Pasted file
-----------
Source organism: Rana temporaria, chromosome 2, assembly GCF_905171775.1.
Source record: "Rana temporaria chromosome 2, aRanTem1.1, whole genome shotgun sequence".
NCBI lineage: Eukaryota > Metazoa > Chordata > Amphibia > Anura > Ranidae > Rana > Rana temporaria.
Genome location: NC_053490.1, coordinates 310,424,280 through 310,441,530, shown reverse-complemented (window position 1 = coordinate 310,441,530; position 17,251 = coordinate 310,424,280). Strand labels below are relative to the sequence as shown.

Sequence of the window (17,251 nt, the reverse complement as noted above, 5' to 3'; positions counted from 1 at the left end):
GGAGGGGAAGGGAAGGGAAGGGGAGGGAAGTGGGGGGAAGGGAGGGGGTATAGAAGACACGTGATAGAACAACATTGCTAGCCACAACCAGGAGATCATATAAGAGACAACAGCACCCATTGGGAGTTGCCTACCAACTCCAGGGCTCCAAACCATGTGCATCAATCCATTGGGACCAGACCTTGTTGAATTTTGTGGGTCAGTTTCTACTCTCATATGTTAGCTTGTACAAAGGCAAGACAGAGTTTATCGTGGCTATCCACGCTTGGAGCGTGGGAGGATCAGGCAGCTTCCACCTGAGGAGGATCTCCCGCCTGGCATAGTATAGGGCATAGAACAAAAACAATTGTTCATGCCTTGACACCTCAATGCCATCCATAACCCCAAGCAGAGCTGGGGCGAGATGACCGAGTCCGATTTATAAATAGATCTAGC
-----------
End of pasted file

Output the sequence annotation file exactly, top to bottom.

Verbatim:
Source organism: Rana temporaria, chromosome 2, assembly GCF_905171775.1.
Source record: "Rana temporaria chromosome 2, aRanTem1.1, whole genome shotgun sequence".
NCBI lineage: Eukaryota > Metazoa > Chordata > Amphibia > Anura > Ranidae > Rana > Rana temporaria.
Genome location: NC_053490.1, coordinates 310,424,280 through 310,441,530, shown reverse-complemented (window position 1 = coordinate 310,441,530; position 17,251 = coordinate 310,424,280). Strand labels below are relative to the sequence as shown.

Sequence of the window (17,251 nt, the reverse complement as noted above, 5' to 3'; positions counted from 1 at the left end):
GGAGGGGAAGGGAAGGGAAGGGGAGGGAAGTGGGGGGAAGGGAGGGGGTATAGAAGACACGTGATAGAACAACATTGCTAGCCACAACCAGGAGATCATATAAGAGACAACAGCACCCATTGGGAGTTGCCTACCAACTCCAGGGCTCCAAACCATGTGCATCAATCCATTGGGACCAGACCTTGTTGAATTTTGTGGGTCAGTTTCTACTCTCATATGTTAGCTTGTACAAAGGCAAGACAGAGTTTATCGTGGCTATCCACGCTTGGAGCGTGGGAGGATCAGGCAGCTTCCACCTGAGGAGGATCTCCCGCCTGGCATAGTATAGGGCATAGAACAAAAACAATTGTTCATGCCTTGACACCTCAATGCCATCCATAACCCCAAGCAGAGCTGGGGCGAGATGACCGAGTCCGATTTATAAATAGATCTAGC